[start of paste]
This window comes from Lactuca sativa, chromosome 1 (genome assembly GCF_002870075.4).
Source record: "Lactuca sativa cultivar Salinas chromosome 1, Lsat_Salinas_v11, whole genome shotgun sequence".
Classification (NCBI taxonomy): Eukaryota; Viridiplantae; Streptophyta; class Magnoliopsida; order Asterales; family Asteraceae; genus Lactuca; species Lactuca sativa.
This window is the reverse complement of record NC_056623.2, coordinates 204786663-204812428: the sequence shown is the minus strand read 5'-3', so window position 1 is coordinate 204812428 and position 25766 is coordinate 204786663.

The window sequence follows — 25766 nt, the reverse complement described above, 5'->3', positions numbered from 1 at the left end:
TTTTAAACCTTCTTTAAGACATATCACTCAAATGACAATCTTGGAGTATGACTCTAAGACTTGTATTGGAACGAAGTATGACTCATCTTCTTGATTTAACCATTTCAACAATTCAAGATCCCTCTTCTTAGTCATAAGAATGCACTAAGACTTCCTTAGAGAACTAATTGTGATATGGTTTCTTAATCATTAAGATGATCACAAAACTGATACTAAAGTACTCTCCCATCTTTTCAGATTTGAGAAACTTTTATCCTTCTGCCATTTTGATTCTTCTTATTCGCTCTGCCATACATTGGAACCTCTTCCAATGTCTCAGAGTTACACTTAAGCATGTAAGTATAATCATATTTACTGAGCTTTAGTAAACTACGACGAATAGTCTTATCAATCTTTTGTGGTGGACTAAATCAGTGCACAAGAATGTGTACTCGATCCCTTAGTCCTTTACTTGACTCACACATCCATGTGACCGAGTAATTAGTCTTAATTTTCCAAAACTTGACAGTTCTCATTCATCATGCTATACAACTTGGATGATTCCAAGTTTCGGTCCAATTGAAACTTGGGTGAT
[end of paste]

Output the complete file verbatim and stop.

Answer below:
This window comes from Lactuca sativa, chromosome 1 (genome assembly GCF_002870075.4).
Source record: "Lactuca sativa cultivar Salinas chromosome 1, Lsat_Salinas_v11, whole genome shotgun sequence".
Classification (NCBI taxonomy): Eukaryota; Viridiplantae; Streptophyta; class Magnoliopsida; order Asterales; family Asteraceae; genus Lactuca; species Lactuca sativa.
This window is the reverse complement of record NC_056623.2, coordinates 204786663-204812428: the sequence shown is the minus strand read 5'-3', so window position 1 is coordinate 204812428 and position 25766 is coordinate 204786663.

The window sequence follows — 25766 nt, the reverse complement described above, 5'->3', positions numbered from 1 at the left end:
TTTTAAACCTTCTTTAAGACATATCACTCAAATGACAATCTTGGAGTATGACTCTAAGACTTGTATTGGAACGAAGTATGACTCATCTTCTTGATTTAACCATTTCAACAATTCAAGATCCCTCTTCTTAGTCATAAGAATGCACTAAGACTTCCTTAGAGAACTAATTGTGATATGGTTTCTTAATCATTAAGATGATCACAAAACTGATACTAAAGTACTCTCCCATCTTTTCAGATTTGAGAAACTTTTATCCTTCTGCCATTTTGATTCTTCTTATTCGCTCTGCCATACATTGGAACCTCTTCCAATGTCTCAGAGTTACACTTAAGCATGTAAGTATAATCATATTTACTGAGCTTTAGTAAACTACGACGAATAGTCTTATCAATCTTTTGTGGTGGACTAAATCAGTGCACAAGAATGTGTACTCGATCCCTTAGTCCTTTACTTGACTCACACATCCATGTGACCGAGTAATTAGTCTTAATTTTCCAAAACTTGACAGTTCTCATTCATCATGCTATACAACTTGGATGATTCCAAGTTTCGGTCCAATTGAAACTTGGGTGAT